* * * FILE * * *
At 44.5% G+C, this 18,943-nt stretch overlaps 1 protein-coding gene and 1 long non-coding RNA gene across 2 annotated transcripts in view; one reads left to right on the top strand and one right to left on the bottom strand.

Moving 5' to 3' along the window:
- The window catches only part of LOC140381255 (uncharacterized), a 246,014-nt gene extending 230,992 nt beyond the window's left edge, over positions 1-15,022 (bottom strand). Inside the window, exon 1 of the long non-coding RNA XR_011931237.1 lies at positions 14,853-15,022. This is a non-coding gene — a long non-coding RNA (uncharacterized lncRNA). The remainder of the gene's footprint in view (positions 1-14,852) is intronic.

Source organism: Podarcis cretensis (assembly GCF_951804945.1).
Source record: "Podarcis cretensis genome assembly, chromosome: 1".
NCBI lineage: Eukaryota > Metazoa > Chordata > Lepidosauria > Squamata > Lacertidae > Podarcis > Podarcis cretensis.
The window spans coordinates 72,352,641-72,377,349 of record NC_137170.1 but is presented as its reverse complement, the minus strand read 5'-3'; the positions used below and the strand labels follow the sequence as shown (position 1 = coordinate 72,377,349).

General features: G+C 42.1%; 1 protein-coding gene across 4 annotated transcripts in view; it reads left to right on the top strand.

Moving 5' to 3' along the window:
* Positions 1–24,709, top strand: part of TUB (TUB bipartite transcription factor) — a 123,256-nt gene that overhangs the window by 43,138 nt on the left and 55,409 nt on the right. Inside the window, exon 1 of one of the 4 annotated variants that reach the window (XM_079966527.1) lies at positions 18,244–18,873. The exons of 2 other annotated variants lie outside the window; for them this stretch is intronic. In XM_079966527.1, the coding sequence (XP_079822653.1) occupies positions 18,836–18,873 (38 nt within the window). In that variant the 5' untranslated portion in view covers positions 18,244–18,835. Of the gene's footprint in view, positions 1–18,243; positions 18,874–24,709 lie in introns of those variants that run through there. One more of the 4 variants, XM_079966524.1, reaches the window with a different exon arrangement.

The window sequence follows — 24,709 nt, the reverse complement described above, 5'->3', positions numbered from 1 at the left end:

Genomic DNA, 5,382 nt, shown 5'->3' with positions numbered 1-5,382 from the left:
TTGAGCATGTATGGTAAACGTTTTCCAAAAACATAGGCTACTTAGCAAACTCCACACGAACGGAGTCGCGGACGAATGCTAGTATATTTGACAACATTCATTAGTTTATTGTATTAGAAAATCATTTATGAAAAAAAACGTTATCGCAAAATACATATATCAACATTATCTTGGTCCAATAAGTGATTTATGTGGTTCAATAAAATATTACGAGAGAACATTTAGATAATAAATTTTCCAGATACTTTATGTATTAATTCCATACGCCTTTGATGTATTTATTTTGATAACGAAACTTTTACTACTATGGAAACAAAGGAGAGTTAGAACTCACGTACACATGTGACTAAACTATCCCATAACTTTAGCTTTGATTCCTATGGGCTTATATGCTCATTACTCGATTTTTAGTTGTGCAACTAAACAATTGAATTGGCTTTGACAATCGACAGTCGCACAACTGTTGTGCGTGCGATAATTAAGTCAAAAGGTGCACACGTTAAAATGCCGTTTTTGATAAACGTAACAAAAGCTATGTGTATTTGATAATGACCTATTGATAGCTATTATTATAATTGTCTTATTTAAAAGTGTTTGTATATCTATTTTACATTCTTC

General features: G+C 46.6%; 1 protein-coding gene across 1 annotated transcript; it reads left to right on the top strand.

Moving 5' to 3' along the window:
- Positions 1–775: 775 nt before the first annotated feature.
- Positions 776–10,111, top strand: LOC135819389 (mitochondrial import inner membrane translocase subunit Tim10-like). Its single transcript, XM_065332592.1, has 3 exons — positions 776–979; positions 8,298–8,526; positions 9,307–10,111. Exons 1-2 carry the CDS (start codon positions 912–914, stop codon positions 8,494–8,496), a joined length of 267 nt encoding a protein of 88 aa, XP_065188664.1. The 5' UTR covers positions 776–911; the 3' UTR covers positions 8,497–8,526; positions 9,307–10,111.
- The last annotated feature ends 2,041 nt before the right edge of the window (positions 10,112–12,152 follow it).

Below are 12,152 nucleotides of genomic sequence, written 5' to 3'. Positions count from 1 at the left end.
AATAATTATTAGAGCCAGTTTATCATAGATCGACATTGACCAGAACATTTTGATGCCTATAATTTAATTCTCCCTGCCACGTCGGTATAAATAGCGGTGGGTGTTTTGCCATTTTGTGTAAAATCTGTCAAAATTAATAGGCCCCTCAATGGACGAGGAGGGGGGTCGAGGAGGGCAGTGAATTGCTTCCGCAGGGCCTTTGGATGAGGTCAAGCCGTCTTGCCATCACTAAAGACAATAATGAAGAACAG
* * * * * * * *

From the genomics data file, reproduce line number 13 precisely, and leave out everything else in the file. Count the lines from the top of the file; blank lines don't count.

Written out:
TTGAGCATGTATGGTAAACGTTTTCCAAAAACATAGGCTACTTAGCAAACTCCACACGAACGGAGTCGCGGACGAATGCTAGTATATTTGACAACATTCATTAGTTTATTGTATTAGAAAATCATTTATGAAAAAAAACGTTATCGCAAAATACATATATCAACATTATCTTGGTCCAATAAGTGATTTATGTGGTTCAATAAAATATTACGAGAGAACATTTAGATAATAAATTTTCCAGATACTTTATGTATTAATTCCATACGCCTTTGATGTATTTATTTTGATAACGAAACTTTTACTACTATGGAAACAAAGGAGAGTTAGAACTCACGTACACATGTGACTAAACTATCCCATAACTTTAGCTTTGATTCCTATGGGCTTATATGCTCATTACTCGATTTTTAGTTGTGCAACTAAACAATTGAATTGGCTTTGACAATCGACAGTCGCACAACTGTTGTGCGTGCGATAATTAAGTCAAAAGGTGCACACGTTAAAATGCCGTTTTTGATAAACGTAACAAAAGCTATGTGTATTTGATAATGACCTATTGATAGCTATTATTATAATTGTCTTATTTAAAAGTGTTTGTATATCTATTTTACATTCTTC